Posted by: mystressm | June 9, 2007

How do you retire on $50,000?

My girlfriend, Jane, approached me the other day with that question.

I’m known as a bit of a financial nut so people like to ask me to cast an opinion.

In the private sector only about 20% of Canadians have a company pension plan at retirement. Eighty percent of the lucky retirees that think they are pension rich – those that work for the government or in unions and have defined benefit plans, will discover that they won’t be able to access the money they were counting on because their plans are under funded.

Retire at 99?
Jane had been to her financial planner, and the news was not good.

If she worked until she was 99, she would have enough to retire.

Given that dismal outlook, Jane wanted to know if I had any better ideas.

It turns out that Jane had been using the same money manager for years. The little bit of money that she had been squirreling away from her secretarial job hadn’t seemed to have grown much.

On the advice of her financial advisor the money had been put into various mutual funds.

How good was the investment planner’s advice?
What kind of interest/capital gains had these funds been making a year? Jane didn’t know. She had never been told, and had no idea how to figure it out.

Had her money manager ever offered her other types of investment instruments? The answer to that question was yes! More mutual funds!

Mutual funds are an excellent source of income for financial planners. Fees on mutual funds are called MERs. They average about 2.6% in Canada and are the highest in the industrial world. Part of that MER is the trailer fee which goes to the financial planner.

These fees vary between mutual funds.

This led me to wonder – were these mutual funds that the financial planner chose in the best interest of Jane or the planner?

Jane’s situation isn’t unusual.

It seems to me that there are a lot of people out there that don’t know how to figure out how much money they are making (or losing) nor do they know how their planners get paid. (An important question – after all who works for free?)

How much profit is 8%?
After applying my calculator to her statements, the answer appeared to be “not much”. We have been in a boom market in Canada for quite a while. The average rate of return on the TSX has been 11% for the last twenty years.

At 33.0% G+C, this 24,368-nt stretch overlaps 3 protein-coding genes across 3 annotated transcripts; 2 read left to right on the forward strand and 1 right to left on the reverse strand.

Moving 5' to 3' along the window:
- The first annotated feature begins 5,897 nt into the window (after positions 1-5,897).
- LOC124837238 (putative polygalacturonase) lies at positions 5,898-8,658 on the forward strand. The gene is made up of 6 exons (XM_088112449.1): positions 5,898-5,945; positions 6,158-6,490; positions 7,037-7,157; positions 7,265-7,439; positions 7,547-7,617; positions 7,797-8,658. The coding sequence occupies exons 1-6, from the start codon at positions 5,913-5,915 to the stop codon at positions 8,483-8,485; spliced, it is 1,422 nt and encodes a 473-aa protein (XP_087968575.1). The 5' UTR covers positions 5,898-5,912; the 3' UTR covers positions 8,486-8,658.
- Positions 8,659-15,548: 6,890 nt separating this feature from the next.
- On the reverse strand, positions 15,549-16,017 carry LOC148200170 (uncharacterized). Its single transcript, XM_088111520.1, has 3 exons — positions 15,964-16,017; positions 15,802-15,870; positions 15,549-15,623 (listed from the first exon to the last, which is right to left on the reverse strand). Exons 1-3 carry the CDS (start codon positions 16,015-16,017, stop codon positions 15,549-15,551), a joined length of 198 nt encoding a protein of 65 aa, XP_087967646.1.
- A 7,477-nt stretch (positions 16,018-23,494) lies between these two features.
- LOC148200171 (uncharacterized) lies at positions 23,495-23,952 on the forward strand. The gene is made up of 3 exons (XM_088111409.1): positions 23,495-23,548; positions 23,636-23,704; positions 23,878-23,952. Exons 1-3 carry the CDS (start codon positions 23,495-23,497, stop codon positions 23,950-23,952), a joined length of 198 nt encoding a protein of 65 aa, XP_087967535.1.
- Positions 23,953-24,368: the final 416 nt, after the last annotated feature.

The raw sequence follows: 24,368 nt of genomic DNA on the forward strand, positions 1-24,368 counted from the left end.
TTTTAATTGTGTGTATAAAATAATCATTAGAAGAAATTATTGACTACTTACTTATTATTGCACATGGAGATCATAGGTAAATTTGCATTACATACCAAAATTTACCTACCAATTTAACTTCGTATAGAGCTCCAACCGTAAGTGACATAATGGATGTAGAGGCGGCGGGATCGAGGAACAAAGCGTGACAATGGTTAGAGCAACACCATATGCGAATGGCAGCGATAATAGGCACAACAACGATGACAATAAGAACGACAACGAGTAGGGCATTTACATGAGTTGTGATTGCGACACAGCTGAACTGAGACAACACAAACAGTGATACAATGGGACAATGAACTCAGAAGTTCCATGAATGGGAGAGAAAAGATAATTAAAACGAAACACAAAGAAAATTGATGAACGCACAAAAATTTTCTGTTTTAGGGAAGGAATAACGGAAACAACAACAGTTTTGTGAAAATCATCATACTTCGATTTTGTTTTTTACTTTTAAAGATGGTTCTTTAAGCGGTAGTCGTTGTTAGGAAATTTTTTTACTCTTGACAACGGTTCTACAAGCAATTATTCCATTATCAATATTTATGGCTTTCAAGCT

Jane’s rate of return had been less than 5%.

Jane pretty well could have thrown darts blindfolded at the TSX index and done better than her mutual fund.

A 3% MER expense subtracted from Jane’s conservative 8% mutual fund leaves 5% profit. Another way of looking at that is that the fees ate up 37% of her profit. Every year.

It is important to note that the amount Jane paid to “manage” her fund went up as the overall value of her mutual fund went up because the MER is a percentage.

But to find Jane’s actual profit you have to do some more calculating. You have to subtract the RRSP expense fee of $125 per year. Then you have to minus an average inflation rate of about 2.5% a year – which is the amount of purchasing power that your money loses every year.

It’s a long hard way to make money grow.

So what to do with this crisis?

Asking the Right Questions
It turns out that the financial planner hadn’t calculated all of Jane’s future potential income when they were doing the “financial planning”.

She hadn’t accounted for the fact that Jane had worked all of her life and was entitled to Canadian Pension Plan and the Old Age Security.

Additionally, Jane will likely get an inheritance from her parents who are very elderly.

Things were looking better and better.

Here were my two suggestions:

1. Sell her mutual funds and put the money into Exchange Traded Funds (ETFs). ETF’s are a basket of securities which track an underlying index. They are similar to mutual funds in as much as they are diversified, but they don’t have the expensive management fees attached and therefore can earn more money and trade far more easily like stocks.
2. Sign up for co-op housing. It takes a couple of years to get in, but once Jane gets in, the cost of her accommodation will be a percentage of her income. Once Jane retires, this will control a significant expense.

If Jane follows my advice I estimated that she would get about $416 a month from her investments. Plus she would have income from her Canadian pensions of about $1200 a month. Additionally her rent would be held in check at no more than $400 a month.

A very tight budget, but retirement is do-able well before 99.

It pays to have friends with calculators!



  1. i wold like to know how to grow money?

  2. Very interesting ideas. I will be sure to check out your blog on a regular basis. Hopefully I will learn something. 🙂

  3. Hi Collins:

    Your question is too general to actually give you a any useful suggestions.

    You need to tell me about your situation and the amount of money you want to “grow”. Also I can really only usefully advise Canadians.

    When you say “grow” do you want capital gains or income?

    Those two items are taxed differently by Revenue Canada so it is important to choose your method.


  4. This is my first post
    just saying HI

  5. […] mystressm wrote a fantastic post today on “How do you retire on $50000?”Here’s ONLY a quick extractShe hadn’t accounted for the fact that Jane had worked all of her life and was entitled to Canadian Pension Plan and the Old Age Security. Additionally, Jane will likely get an inheritance from her parents who are very elderly. … […]

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